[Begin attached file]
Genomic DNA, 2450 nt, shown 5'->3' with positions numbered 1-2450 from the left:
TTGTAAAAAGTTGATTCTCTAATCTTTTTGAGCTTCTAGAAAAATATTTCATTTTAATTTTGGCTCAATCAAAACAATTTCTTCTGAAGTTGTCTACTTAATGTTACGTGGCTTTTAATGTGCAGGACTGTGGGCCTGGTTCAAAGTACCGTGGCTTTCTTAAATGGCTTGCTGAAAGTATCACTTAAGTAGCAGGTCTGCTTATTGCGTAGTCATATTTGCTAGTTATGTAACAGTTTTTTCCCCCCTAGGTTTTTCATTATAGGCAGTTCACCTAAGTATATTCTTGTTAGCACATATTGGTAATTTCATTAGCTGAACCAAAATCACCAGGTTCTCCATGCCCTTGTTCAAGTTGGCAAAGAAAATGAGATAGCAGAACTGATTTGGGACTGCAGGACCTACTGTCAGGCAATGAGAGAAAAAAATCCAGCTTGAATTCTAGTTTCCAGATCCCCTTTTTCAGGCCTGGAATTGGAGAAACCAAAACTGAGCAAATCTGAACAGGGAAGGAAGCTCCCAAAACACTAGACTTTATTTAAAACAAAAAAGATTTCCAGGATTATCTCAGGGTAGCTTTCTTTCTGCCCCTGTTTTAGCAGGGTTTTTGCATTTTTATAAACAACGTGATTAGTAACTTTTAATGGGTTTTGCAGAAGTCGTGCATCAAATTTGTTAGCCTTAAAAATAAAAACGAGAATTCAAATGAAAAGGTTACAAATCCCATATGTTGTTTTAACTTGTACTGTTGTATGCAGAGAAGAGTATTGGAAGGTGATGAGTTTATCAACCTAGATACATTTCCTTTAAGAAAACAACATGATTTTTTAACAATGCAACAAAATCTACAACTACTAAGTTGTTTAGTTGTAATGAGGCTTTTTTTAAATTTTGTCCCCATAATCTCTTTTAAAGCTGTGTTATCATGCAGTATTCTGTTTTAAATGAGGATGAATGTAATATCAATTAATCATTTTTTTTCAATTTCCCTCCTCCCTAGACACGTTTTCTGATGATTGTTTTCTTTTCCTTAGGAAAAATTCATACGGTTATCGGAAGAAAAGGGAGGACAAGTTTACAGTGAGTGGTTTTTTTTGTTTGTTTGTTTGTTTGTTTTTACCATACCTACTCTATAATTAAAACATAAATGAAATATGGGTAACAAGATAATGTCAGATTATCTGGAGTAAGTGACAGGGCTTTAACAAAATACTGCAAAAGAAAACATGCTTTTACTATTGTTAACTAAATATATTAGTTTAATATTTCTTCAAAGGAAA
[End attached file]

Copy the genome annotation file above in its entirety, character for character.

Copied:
Genomic DNA, 2450 nt, shown 5'->3' with positions numbered 1-2450 from the left:
TTGTAAAAAGTTGATTCTCTAATCTTTTTGAGCTTCTAGAAAAATATTTCATTTTAATTTTGGCTCAATCAAAACAATTTCTTCTGAAGTTGTCTACTTAATGTTACGTGGCTTTTAATGTGCAGGACTGTGGGCCTGGTTCAAAGTACCGTGGCTTTCTTAAATGGCTTGCTGAAAGTATCACTTAAGTAGCAGGTCTGCTTATTGCGTAGTCATATTTGCTAGTTATGTAACAGTTTTTTCCCCCCTAGGTTTTTCATTATAGGCAGTTCACCTAAGTATATTCTTGTTAGCACATATTGGTAATTTCATTAGCTGAACCAAAATCACCAGGTTCTCCATGCCCTTGTTCAAGTTGGCAAAGAAAATGAGATAGCAGAACTGATTTGGGACTGCAGGACCTACTGTCAGGCAATGAGAGAAAAAAATCCAGCTTGAATTCTAGTTTCCAGATCCCCTTTTTCAGGCCTGGAATTGGAGAAACCAAAACTGAGCAAATCTGAACAGGGAAGGAAGCTCCCAAAACACTAGACTTTATTTAAAACAAAAAAGATTTCCAGGATTATCTCAGGGTAGCTTTCTTTCTGCCCCTGTTTTAGCAGGGTTTTTGCATTTTTATAAACAACGTGATTAGTAACTTTTAATGGGTTTTGCAGAAGTCGTGCATCAAATTTGTTAGCCTTAAAAATAAAAACGAGAATTCAAATGAAAAGGTTACAAATCCCATATGTTGTTTTAACTTGTACTGTTGTATGCAGAGAAGAGTATTGGAAGGTGATGAGTTTATCAACCTAGATACATTTCCTTTAAGAAAACAACATGATTTTTTAACAATGCAACAAAATCTACAACTACTAAGTTGTTTAGTTGTAATGAGGCTTTTTTTAAATTTTGTCCCCATAATCTCTTTTAAAGCTGTGTTATCATGCAGTATTCTGTTTTAAATGAGGATGAATGTAATATCAATTAATCATTTTTTTTCAATTTCCCTCCTCCCTAGACACGTTTTCTGATGATTGTTTTCTTTTCCTTAGGAAAAATTCATACGGTTATCGGAAGAAAAGGGAGGACAAGTTTACAGTGAGTGGTTTTTTTTGTTTGTTTGTTTGTTTGTTTTTACCATACCTACTCTATAATTAAAACATAAATGAAATATGGGTAACAAGATAATGTCAGATTATCTGGAGTAAGTGACAGGGCTTTAACAAAATACTGCAAAAGAAAACATGCTTTTACTATTGTTAACTAAATATATTAGTTTAATATTTCTTCAAAGGAAA